How to calculate Lost Time Injury Frequency (LTIF)

Lost Time Injury Frequency (LTIF)

The LTIF is an important component of a company’s Health & Safety Statistics. Knowing how to calculate it as a Safety Professional is also very important mostly for the sake of knowing how to do – you might be required to report it the boss every so often. LTIF is short for Lost Time Injury Frequency. This term is used to describe the number of lost time injuries (LTI) in a workplace per 1,000,000 man hours worked. Some people calculate LTI per 100,000 man hours.

Lost time means that the injury that occured resulted in the involved person or persons staying away from work for more than 24 hours. It could also be that the injury resulted in death or a disability – this is also lost time.

Lost time injury frequency

Calculating LTIF

To get started with calculating LTIF, you need to first know the Total Man Hours in your company. To calculate Total Man Hours in a month, you need to take the total number of all your employees and multiply it by the number of hours each of them work and the number of days worked. 

Formula: Total Man Hours worked = Total No of employees X No of hours worked X No of worked days

For example, in ABC & Sons, they have 58 employees who work 7.5 hours a day, 22 days a month, 264 days a year.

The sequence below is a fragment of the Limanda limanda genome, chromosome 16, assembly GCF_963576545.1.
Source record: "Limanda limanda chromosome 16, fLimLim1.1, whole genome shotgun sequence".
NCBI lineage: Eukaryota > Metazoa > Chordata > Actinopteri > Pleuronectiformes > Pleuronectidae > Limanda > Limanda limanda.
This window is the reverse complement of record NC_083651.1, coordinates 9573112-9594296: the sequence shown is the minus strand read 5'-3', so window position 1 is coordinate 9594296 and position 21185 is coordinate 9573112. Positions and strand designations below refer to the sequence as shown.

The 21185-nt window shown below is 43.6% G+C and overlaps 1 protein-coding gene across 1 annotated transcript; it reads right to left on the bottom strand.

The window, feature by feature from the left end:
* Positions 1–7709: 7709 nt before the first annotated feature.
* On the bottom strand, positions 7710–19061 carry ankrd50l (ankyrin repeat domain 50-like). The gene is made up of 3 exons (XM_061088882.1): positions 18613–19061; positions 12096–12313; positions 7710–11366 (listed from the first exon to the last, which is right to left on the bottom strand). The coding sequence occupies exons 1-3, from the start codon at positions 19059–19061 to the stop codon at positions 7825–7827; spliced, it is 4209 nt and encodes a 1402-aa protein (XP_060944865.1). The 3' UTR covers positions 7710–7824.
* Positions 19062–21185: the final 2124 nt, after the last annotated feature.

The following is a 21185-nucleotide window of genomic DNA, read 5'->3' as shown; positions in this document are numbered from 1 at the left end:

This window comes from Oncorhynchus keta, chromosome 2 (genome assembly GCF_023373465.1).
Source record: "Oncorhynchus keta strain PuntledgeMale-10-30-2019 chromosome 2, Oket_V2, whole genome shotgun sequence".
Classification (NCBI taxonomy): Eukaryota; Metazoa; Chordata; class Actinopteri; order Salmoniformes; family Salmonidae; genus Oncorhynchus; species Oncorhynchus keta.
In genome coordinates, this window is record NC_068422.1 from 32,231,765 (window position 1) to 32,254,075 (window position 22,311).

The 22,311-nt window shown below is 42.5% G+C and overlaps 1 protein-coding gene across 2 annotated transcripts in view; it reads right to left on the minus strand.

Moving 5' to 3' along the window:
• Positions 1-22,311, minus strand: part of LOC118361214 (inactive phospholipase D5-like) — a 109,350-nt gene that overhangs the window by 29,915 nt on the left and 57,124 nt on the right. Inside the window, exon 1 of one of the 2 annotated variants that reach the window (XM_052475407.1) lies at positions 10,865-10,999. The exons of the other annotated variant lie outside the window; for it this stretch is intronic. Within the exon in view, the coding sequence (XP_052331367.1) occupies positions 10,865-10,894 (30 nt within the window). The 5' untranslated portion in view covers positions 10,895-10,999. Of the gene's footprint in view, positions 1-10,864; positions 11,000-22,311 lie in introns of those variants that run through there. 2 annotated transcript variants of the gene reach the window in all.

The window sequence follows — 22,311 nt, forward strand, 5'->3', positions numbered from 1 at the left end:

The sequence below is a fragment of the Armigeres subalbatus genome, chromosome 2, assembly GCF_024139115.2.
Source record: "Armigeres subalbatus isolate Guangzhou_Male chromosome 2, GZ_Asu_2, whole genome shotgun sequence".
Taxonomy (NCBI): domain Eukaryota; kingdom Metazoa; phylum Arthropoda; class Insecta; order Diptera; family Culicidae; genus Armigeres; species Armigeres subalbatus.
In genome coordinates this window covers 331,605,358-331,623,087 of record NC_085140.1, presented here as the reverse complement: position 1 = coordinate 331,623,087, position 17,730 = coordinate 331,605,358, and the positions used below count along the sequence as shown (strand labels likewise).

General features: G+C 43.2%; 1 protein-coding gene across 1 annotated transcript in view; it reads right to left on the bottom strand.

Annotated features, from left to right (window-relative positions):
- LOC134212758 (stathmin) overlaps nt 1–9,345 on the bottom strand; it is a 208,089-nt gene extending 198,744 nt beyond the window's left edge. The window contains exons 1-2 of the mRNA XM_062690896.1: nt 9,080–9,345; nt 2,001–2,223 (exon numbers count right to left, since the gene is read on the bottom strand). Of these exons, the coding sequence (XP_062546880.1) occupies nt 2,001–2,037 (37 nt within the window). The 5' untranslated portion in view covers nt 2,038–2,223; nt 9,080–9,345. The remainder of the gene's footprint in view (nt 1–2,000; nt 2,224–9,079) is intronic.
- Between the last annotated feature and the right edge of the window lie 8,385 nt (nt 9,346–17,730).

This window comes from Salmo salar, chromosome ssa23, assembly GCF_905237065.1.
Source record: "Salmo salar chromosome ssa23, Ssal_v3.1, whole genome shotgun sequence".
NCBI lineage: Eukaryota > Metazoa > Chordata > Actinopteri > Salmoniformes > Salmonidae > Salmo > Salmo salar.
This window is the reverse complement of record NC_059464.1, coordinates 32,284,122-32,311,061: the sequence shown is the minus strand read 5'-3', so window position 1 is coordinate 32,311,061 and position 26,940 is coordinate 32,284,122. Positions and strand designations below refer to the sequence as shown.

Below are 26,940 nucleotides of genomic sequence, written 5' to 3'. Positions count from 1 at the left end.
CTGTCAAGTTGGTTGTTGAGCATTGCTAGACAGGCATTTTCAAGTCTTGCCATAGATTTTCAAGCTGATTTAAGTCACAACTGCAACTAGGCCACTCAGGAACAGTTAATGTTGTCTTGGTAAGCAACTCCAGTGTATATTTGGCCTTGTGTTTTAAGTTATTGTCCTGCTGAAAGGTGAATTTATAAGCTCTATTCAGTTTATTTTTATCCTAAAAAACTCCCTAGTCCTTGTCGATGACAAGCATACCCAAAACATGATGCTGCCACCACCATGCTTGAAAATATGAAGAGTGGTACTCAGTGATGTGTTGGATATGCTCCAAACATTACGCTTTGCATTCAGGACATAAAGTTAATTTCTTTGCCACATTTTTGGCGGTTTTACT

ABC & Sons Total Man Hours for a month is –
Total Man Hours worked = Total No of employees X No of hours worked X No of worked days
Total Man Hours at ABC & Sons = 58 X 7.5 X 264
Total man hours at ABC & Sons = 114,840

You can calculate for every month, quarter or every year depending on your organisation.

Once you have the Total Man Hours, you can then go on to calculate the LTIF

Formula for LTIF Lost Time Injury Frequency = No of Injuries X 100,000 divided by No of hours worked

Some people prefer to use 100,000 while others like to use a million but be sure to stick with whatever you decide to use throughout the process month in month out so that the result won’t appear to have too many discrepancies. I am using 100,000 because it is realistic given the total man hours I have just calculated for ABC & Sons. Between, you do know ABC & Sons is a fictional company?

For example, at ABC & Sons, we have established that their Total Man Hours in a year is 114,840. But this month, they had 2 accidents and 5 injured which resulted in 23 lost days. When calculating LTIF, you don’t take up the 5 (injured) or 23 (lost days) as number of injuries but rather the 2 times that the injury (the accidents) occured! 

So their LTIF =  No of Injuries X 100,000 divided by No of hours 

LTIF = 2 X 100,000 divided by 114,840
LTIF = 1.74

This means that ABC & Sons experienced 1.74 LTIs for every 100,000 hours worked over the past year.

You do get it, right?

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